Historian of the city, politics, and society
Downtown is in the news today in 2021, as cities across Canada make plans for the post-pandemic recovery of the country’s suffering retail, entertainment, and tourism sectors. This is not the first that people invested in the commercial heart of the city have debated its future, and proposed rebuilding, revitalizing, or otherwise improving downtown’s built landscape and unique concentration of economic, cultural, and social capital.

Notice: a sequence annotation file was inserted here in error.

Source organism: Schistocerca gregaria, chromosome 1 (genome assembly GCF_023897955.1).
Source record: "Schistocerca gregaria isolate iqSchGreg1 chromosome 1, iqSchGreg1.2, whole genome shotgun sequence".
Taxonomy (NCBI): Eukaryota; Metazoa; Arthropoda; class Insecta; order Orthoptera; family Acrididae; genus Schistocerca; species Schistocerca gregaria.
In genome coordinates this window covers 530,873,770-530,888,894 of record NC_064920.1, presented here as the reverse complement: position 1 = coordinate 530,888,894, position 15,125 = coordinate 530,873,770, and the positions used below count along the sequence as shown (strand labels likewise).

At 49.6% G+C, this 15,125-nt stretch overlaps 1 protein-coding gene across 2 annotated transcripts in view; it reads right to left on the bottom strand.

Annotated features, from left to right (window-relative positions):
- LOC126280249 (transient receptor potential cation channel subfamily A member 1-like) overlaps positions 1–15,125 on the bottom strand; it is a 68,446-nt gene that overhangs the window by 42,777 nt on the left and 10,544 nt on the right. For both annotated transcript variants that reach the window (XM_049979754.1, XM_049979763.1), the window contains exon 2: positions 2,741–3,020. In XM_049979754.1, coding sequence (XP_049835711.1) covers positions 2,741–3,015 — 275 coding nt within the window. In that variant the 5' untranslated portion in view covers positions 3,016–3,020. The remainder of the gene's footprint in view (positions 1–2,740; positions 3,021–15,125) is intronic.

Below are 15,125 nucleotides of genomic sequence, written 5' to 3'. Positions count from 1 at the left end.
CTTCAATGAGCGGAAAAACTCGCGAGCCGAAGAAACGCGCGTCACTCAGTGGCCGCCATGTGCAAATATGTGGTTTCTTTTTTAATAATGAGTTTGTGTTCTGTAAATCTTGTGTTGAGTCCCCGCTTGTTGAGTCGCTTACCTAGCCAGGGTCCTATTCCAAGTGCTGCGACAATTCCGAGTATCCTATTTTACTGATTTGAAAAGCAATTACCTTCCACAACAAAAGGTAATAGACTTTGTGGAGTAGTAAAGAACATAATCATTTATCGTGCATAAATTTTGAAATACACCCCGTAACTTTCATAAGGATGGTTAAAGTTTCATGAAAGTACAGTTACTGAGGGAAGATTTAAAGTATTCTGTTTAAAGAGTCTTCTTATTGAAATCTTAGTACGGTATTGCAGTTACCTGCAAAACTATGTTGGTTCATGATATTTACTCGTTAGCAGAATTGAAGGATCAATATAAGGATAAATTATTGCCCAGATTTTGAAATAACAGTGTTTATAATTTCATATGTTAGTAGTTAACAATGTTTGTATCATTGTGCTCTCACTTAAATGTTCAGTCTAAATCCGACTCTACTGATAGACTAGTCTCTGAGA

My next research project, “Retail, Property, and the Making of Downtown: Eaton’s as an Urban Powerbroker, 1890-1980,” examines how one key urban actor, the department store, participated at pivotal moments in this process, including the formation of downtown as a distinct urban place (1890-1930) and postwar redevelopment and disinvestment (1955-1980). A cultural icon and one of Canada’s most successful businesses, at its peak in the mid-twentieth century the T. Eaton Co. (1869-1999) took in 7¢ of every consumer dollar and was Canada’s third-largest employer. Eaton’s was also an urban powerbroker, with a portfolio of stores, factories, and over 100 speculative properties in commercial districts coast to coast, and significant influence in civic affairs. Using a range of archives, including the rich Eaton’s fonds at the Archives of Ontario, this research project will trace how the company bought, sold, and developed property, and how those decisions helped create today’s Canadian downtowns. I am pleased and very grateful to say that it has been financed for three years by the Québec government through the FRQSC programme de Soutien à la recherche pour la relève professorale, allowing me to hire student researchers and develop several ways for presenting our findings.